Wales, early 19th century: During breaks from his law studies, William Robert Grove indulges in his passion for science to become an inventor. On his honeymoon in Europe, he learns about the new energy source everyone's talking about: electricity. After learning that electricity allows water to be broken down into its two components, hydrogen and oxygen, his intuition leads him to an idea that ends up making him a pioneer of sustainable energy production.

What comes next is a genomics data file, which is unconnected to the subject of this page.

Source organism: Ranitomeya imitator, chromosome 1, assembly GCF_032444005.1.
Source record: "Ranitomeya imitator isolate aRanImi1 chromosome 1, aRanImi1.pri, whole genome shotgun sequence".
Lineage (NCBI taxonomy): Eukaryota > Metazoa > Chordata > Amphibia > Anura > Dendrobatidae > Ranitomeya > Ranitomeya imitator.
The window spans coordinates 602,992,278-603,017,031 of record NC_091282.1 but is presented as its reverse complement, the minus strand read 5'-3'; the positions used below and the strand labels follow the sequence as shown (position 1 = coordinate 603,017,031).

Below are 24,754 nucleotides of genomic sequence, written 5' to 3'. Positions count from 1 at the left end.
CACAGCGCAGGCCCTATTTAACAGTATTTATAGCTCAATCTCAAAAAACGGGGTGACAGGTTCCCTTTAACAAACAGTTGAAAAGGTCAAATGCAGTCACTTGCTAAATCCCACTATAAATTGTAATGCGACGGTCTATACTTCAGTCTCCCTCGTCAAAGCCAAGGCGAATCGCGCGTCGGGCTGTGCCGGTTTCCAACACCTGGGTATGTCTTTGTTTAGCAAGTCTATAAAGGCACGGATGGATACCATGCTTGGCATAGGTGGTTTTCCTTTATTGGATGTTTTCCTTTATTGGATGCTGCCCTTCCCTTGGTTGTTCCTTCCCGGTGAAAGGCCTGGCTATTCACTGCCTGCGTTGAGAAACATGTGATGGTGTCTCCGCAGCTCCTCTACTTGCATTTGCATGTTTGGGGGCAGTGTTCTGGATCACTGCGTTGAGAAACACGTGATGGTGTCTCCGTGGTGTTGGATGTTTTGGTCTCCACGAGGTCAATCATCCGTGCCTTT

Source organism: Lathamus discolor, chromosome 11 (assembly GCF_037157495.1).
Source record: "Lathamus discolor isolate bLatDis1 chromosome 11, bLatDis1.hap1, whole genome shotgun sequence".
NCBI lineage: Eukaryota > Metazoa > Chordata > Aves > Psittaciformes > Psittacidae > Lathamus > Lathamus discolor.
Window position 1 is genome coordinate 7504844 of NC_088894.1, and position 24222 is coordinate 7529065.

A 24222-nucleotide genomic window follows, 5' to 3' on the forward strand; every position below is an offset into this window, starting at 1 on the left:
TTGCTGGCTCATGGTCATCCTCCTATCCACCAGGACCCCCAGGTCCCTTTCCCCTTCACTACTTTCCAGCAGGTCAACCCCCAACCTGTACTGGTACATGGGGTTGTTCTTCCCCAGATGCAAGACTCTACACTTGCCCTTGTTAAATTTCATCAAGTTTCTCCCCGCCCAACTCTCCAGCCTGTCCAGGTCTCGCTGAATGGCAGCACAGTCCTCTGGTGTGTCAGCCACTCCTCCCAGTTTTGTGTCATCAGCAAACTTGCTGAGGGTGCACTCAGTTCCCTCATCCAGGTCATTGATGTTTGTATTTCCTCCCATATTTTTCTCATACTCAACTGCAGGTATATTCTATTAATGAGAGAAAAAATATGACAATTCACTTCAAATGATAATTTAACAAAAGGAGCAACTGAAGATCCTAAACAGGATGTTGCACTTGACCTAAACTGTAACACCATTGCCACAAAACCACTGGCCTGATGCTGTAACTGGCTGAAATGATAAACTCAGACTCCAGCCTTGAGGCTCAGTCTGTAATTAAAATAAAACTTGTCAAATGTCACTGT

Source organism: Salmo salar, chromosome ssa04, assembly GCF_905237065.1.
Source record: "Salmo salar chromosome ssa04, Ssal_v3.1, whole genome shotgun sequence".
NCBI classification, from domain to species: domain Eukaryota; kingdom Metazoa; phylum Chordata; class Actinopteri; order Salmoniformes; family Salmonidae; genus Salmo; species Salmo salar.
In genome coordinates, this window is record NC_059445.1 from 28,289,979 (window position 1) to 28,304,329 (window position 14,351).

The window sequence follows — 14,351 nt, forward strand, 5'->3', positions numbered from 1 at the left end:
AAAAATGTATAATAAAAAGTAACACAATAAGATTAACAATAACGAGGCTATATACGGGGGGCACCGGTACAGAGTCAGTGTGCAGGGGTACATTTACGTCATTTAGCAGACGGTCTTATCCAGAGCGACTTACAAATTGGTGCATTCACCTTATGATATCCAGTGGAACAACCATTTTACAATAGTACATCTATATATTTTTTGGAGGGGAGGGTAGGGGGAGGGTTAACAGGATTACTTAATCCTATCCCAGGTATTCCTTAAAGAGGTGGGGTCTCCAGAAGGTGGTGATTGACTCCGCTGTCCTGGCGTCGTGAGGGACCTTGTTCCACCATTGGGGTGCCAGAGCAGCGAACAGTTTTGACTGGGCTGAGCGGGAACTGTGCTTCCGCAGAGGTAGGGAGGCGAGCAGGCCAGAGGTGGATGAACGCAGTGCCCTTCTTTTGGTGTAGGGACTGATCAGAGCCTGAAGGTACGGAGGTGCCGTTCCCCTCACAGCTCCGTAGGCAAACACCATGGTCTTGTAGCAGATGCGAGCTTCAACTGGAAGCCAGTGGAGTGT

Watch the story of William Robert Grove in Eni's MINDS series, where we travel through time seeking scientists.
Afghanistan frustrated nineteenth-century British imperialists for 40 years, and ejected the Soviet army in 1989 after a bloody decade there. And though American and NATO forces ousted the Taliban government in 2001 over its support for al-Qaeda, there's no good reason for confidence that nearly 20 years of occupation have brought lasting results for security and development across the country.
But… could China succeed where other outsiders have failed – and without a costly and risky military presence? Is the promise of lucrative trade and investment enough to ensure a power-sharing deal among Afghanistan's warring factions?